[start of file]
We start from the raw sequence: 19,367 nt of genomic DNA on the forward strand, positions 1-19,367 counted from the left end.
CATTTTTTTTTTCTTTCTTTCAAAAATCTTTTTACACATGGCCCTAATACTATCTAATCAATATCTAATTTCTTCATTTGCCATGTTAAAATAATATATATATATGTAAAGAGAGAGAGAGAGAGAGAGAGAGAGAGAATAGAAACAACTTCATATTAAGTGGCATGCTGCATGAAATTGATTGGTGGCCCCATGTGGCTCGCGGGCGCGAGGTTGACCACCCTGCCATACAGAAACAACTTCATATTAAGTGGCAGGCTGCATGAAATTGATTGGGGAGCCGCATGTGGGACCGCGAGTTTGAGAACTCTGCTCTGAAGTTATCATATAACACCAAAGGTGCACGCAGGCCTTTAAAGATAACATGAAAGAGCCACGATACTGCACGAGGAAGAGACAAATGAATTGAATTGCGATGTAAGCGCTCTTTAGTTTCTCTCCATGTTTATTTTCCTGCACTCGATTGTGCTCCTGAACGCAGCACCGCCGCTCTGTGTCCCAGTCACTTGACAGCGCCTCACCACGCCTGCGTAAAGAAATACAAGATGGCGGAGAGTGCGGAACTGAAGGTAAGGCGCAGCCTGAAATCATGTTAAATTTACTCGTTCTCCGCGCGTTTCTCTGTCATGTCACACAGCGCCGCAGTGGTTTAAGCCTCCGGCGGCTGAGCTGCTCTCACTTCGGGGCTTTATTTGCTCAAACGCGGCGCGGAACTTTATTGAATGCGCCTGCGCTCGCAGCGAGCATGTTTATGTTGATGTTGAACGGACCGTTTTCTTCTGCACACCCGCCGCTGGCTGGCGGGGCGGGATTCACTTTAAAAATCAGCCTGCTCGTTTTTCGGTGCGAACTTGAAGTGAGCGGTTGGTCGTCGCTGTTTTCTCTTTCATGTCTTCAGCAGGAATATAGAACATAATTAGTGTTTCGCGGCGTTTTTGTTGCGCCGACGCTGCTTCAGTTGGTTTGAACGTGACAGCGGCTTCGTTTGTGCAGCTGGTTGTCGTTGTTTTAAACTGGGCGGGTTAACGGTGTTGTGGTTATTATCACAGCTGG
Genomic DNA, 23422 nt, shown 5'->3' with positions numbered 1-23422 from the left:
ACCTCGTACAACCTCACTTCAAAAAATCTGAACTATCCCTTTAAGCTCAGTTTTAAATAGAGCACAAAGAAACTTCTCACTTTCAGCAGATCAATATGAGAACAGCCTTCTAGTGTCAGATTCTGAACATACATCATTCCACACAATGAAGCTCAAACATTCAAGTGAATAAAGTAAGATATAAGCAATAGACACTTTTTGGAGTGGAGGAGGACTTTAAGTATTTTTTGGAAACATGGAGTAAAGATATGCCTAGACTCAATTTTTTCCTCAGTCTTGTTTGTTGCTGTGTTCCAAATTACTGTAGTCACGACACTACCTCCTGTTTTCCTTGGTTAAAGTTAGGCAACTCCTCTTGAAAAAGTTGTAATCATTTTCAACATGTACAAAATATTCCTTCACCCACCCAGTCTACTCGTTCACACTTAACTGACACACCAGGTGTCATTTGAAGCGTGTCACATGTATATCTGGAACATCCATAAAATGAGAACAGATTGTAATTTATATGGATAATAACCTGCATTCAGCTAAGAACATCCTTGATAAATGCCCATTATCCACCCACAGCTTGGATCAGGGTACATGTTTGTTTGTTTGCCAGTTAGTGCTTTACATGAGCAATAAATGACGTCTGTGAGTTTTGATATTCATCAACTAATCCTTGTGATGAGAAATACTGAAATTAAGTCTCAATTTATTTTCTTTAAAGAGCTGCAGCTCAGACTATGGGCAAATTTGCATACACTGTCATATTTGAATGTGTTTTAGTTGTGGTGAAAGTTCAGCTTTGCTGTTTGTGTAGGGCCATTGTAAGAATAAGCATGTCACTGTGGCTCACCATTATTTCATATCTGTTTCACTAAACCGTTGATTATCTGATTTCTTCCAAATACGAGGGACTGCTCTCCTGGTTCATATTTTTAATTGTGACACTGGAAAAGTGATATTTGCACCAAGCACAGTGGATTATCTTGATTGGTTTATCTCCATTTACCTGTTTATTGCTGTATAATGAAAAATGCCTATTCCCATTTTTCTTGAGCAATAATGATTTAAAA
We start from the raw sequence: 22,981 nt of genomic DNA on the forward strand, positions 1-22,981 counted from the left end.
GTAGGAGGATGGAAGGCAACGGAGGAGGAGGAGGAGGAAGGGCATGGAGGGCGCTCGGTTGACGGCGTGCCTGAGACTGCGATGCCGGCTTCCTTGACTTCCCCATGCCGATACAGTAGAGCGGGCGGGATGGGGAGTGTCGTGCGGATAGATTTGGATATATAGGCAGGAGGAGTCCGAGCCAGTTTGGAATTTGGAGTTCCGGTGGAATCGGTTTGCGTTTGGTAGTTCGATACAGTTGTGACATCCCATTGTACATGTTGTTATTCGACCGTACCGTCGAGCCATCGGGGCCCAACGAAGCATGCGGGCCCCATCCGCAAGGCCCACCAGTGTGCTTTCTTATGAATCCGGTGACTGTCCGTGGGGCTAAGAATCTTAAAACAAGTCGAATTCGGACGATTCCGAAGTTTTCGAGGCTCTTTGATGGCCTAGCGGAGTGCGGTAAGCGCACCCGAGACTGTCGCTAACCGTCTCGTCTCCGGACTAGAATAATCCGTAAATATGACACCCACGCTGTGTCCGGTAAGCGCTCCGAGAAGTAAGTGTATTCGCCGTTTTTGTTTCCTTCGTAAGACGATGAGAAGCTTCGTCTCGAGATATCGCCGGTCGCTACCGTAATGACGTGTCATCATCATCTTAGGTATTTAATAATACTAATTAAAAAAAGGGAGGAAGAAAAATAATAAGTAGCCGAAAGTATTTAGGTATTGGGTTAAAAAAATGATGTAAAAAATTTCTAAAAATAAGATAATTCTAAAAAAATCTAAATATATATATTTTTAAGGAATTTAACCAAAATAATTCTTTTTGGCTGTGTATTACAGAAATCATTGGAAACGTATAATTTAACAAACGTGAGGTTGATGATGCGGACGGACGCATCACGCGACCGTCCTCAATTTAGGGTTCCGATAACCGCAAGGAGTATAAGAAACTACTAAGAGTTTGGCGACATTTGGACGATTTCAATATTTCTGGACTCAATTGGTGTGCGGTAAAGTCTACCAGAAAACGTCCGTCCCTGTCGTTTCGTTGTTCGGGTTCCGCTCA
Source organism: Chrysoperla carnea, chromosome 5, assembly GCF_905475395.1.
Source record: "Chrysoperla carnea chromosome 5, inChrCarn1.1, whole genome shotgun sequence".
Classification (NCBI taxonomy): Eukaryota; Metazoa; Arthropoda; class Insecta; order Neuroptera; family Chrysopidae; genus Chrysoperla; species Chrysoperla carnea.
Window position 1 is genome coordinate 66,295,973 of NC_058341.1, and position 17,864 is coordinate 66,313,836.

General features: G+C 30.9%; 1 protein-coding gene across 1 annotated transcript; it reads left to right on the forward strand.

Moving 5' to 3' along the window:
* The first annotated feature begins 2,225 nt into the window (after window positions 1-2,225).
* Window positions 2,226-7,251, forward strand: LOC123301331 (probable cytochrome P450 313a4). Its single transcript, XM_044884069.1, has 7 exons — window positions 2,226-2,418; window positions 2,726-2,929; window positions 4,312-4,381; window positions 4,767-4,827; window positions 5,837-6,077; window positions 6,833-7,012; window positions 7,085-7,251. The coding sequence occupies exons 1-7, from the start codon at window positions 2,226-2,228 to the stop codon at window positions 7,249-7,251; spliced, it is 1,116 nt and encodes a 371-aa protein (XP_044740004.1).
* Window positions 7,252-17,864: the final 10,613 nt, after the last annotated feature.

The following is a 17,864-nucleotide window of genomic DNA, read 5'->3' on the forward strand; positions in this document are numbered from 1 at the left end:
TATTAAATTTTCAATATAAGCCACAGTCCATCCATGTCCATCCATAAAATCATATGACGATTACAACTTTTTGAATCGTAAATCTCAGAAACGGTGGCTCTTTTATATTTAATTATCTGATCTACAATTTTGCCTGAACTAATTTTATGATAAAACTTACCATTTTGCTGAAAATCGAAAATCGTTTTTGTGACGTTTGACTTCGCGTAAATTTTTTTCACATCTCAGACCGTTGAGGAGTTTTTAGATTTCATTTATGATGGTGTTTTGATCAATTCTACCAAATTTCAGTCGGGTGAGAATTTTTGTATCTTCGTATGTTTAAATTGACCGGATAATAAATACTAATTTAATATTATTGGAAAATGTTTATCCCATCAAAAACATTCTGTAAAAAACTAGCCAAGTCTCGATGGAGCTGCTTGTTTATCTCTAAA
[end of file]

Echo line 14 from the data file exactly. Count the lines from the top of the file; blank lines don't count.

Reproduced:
* Window positions 2,226-7,251, forward strand: LOC123301331 (probable cytochrome P450 313a4). Its single transcript, XM_044884069.1, has 7 exons — window positions 2,226-2,418; window positions 2,726-2,929; window positions 4,312-4,381; window positions 4,767-4,827; window positions 5,837-6,077; window positions 6,833-7,012; window positions 7,085-7,251. The coding sequence occupies exons 1-7, from the start codon at window positions 2,226-2,228 to the stop codon at window positions 7,249-7,251; spliced, it is 1,116 nt and encodes a 371-aa protein (XP_044740004.1).